You have sent out dozens of resumes and yet no response or you have had an interview but no further contact from the prospective employer. Is it them? Is it you?
Employers over interview often to ensure that they find the best fit for the position and for the business. All too often they interview candidates, hire someone, but then never bother to follow up with those who did not get the position to simply let them know the position is filled. Therefore, you never really get to understand what it was you did or did not do that ruled you out of contention.
Recently, MSN Careers and CareerBuilder wrote an article “Not Getting Hired? 10 Reasons Why.” Good article, and in my experience as a dental recruiter I have seen all of these points first hand. I have taken their list and related to some Dentistry examples.
1. You are not honest
The dental community is relatively small, and your history as a clinician will come to light if you are not honest. In a 2008 CareerBuilder survey, 49 percent of hiring managers reported they caught a candidate lying on their resume; of those 57 percent said they automatically dismissed the applicant. Inventing details or inflating facts will not help you in the long run. You will be found out eventually.
2. You use foul language or speak ill of past employers
Dentistry, while a relatively tight knit community, is still very diverse. There are doctors of all backgrounds, cultures, beliefs, etc. If you are one that feels very at ease and comfortable with new people that is great, but don’t let your guard down and just say anything. Foul language is not appreciated by all, and you can quickly turn a great interview bad with this.
This same point applies to speaking about your most recent employer. While tempting to tell how awful the past employer was. Don’t say it. 44% of employers said that talking negatively about other employers was one of the most detrimental mistakes a candidate can make. Instead of speaking ill of past employers, simply state that you are looking for an opportunity where you will feel like more of the team.
3. You do not demonstrate the ability to stay long-term
Too many dentists start positions with practices without a strong, long-term commitment. They just want to “test drive” the practice to see if it will be a good fit. This is a view that will be detrimental to your job search. Employers want to see that you have the drive and desire to join them for a long-term future. When asked, “Where do you see yourself in 5 years,” you should answer that question with something regarding that position or the company you’re interviewing with.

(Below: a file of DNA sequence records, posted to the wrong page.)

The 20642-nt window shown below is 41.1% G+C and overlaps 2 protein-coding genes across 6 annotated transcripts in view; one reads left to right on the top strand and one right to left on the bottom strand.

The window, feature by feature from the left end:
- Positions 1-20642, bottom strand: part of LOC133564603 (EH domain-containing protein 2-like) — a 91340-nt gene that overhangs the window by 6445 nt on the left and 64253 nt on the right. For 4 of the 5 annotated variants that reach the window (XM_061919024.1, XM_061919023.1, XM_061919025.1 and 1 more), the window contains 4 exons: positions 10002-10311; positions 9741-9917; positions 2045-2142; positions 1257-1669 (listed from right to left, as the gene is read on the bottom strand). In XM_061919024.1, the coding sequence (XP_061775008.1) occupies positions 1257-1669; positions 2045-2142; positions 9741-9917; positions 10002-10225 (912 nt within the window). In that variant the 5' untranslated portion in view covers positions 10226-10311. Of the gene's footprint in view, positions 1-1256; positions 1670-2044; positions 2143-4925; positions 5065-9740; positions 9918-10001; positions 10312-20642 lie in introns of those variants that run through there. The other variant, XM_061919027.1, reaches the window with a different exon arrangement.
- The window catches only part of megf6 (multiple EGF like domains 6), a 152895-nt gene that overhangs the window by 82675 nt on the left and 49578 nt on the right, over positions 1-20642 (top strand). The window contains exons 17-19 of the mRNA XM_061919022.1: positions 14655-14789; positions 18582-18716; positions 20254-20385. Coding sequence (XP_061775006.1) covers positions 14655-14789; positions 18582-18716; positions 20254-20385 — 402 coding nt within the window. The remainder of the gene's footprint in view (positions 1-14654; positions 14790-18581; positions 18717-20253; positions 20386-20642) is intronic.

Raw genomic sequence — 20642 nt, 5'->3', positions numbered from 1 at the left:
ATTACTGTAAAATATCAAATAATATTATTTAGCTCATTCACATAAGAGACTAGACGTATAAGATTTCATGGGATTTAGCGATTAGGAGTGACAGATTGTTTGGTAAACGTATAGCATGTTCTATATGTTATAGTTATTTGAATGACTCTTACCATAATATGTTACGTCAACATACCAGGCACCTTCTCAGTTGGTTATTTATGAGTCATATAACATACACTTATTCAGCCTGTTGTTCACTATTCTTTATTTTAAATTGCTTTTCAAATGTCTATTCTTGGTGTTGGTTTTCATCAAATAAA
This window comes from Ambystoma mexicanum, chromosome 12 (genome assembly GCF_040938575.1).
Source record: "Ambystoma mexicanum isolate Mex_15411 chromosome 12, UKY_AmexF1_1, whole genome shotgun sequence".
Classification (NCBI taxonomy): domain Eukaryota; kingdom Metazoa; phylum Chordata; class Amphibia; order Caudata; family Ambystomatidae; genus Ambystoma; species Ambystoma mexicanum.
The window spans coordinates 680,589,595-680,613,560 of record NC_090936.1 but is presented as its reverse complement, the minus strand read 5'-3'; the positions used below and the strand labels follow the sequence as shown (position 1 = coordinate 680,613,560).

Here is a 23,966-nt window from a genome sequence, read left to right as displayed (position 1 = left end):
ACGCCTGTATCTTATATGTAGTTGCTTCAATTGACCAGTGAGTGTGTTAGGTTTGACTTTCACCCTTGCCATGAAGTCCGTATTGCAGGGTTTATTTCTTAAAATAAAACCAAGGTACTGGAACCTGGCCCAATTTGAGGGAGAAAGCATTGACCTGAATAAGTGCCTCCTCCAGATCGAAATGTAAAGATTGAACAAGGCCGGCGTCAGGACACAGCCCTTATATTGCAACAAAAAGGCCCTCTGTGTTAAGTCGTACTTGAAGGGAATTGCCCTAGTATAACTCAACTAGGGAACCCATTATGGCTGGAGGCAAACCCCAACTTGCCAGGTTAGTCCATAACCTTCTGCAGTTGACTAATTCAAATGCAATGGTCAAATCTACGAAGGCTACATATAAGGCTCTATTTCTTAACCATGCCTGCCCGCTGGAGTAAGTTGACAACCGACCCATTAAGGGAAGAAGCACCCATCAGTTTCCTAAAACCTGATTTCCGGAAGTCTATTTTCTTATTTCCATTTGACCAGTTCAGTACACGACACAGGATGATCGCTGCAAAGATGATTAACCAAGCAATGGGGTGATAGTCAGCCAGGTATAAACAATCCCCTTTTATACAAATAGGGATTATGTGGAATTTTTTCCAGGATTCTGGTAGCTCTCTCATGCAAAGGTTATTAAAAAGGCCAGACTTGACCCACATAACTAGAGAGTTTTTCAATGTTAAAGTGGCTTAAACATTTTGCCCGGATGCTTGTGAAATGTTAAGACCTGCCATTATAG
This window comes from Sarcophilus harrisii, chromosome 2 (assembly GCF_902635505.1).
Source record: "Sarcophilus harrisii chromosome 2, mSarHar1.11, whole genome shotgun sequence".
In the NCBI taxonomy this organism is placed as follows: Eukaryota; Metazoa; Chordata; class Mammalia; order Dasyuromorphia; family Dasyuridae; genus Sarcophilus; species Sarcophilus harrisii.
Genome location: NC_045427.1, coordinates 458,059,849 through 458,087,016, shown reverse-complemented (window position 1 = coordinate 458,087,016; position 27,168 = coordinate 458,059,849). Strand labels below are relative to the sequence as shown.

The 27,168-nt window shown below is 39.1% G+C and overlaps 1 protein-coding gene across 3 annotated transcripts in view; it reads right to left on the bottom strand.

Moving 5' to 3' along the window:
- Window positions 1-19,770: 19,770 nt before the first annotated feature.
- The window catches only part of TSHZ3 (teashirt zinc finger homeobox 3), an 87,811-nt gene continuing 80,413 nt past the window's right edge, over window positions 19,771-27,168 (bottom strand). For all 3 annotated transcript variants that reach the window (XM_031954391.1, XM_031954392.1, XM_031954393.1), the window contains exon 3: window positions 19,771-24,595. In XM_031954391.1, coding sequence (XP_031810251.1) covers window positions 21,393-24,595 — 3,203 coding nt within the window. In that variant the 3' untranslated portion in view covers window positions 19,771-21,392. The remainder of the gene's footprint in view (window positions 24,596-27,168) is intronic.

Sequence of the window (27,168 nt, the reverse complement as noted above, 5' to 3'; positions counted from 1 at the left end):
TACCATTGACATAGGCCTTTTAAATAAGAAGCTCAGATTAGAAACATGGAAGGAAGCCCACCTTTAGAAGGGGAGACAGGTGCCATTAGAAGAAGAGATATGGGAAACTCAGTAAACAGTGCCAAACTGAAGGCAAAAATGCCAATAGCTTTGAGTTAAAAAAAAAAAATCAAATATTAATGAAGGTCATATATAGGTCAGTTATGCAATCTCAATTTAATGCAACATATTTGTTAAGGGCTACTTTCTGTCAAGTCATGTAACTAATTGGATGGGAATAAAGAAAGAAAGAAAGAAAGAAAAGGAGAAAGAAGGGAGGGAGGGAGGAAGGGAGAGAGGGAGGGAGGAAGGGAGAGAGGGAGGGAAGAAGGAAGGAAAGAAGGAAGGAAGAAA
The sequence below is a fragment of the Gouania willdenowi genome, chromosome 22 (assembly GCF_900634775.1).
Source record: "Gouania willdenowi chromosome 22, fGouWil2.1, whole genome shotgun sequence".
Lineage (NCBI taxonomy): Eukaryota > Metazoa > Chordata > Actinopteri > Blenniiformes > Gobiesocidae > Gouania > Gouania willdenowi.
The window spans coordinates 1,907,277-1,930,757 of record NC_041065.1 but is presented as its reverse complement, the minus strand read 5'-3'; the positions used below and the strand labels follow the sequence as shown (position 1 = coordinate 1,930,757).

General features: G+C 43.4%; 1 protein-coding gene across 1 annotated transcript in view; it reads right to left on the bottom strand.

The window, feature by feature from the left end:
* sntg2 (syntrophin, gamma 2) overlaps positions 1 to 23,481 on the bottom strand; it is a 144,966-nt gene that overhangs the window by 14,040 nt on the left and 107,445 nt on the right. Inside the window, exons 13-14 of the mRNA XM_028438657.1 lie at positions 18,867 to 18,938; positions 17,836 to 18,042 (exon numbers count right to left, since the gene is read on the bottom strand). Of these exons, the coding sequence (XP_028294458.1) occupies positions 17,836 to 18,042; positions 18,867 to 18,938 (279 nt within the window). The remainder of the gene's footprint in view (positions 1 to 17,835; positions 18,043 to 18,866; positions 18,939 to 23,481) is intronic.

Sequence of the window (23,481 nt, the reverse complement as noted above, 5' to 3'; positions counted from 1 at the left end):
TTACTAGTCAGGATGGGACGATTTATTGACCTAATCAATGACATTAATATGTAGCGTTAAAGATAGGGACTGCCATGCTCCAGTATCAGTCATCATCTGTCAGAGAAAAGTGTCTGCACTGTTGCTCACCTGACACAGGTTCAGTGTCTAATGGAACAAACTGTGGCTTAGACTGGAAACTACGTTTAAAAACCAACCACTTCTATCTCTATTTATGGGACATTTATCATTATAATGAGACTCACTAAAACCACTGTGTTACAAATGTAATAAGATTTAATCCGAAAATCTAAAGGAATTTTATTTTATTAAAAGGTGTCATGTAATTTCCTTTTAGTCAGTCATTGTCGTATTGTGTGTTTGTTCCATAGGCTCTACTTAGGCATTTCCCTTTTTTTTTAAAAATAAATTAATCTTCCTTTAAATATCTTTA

4. Google and Facebook reveals too much about you
Nearly 45% of employers use social networking sites to research candidates. 35% of them reported dismissing candidates because of something they found. If you are on social networking sites, be sure to check your privacy settings, and search for your name on Google, Bing, and Yahoo to see what comes up. Make sure your Profile Pictures are not risqué or demonstrate poor character to potential employers.
5. You know nothing about the employer
Learn about the company or practice you are interviewing with. Check the website, Google them and read articles, reviews, or anything else you can find. You should then write down some questions and notes for the interview. It is better to go in with prepared notes rather than shoot from the hip.
6. You were bored or arrogant
Be enthusiastic, and try to learn and understand as much as possible about the practice. Point out the things that appeal to you. Ask questions. 42% of the time arrogance cost applicants the job.
7. Too much personal information
Stick to the professional points. It is not necessary to bring up a lot of details regarding race, age, religion, etc. It can open you up to bias.
8. You jump straight to money
Money is important, but it is not the only point of discussion. You as the applicant should not bring up compensation before the employer. All too often I have seen doctors hired because the money was right, but the fit was not. Make sure that there is a strong mutual interest and comfort level. That goes a lot farther than money.
9. You can’t prove what you say about your experience
Prove what you say. If your monthly production is $50,000 per month bring in printouts from you last position proving such. Also, be able to present cases that back up what you have stated you are competent at clinically.
10. You lack experience
Be able to explain and demonstrate, with examples, experience in a given job position. This goes a long way in showing why you should be considered. Refer back to #9.
Carl Guthrie is the Western U.S. Account Executive and Recruiter for ETS Dental. He can be reached at email@example.com or 540-491-9104. ETS Dental is a Denatl Recruiting firm specializing in finding and placing General Dentists, Dental Specialists, and Dental Staff throughout the United States. www.etsdental.com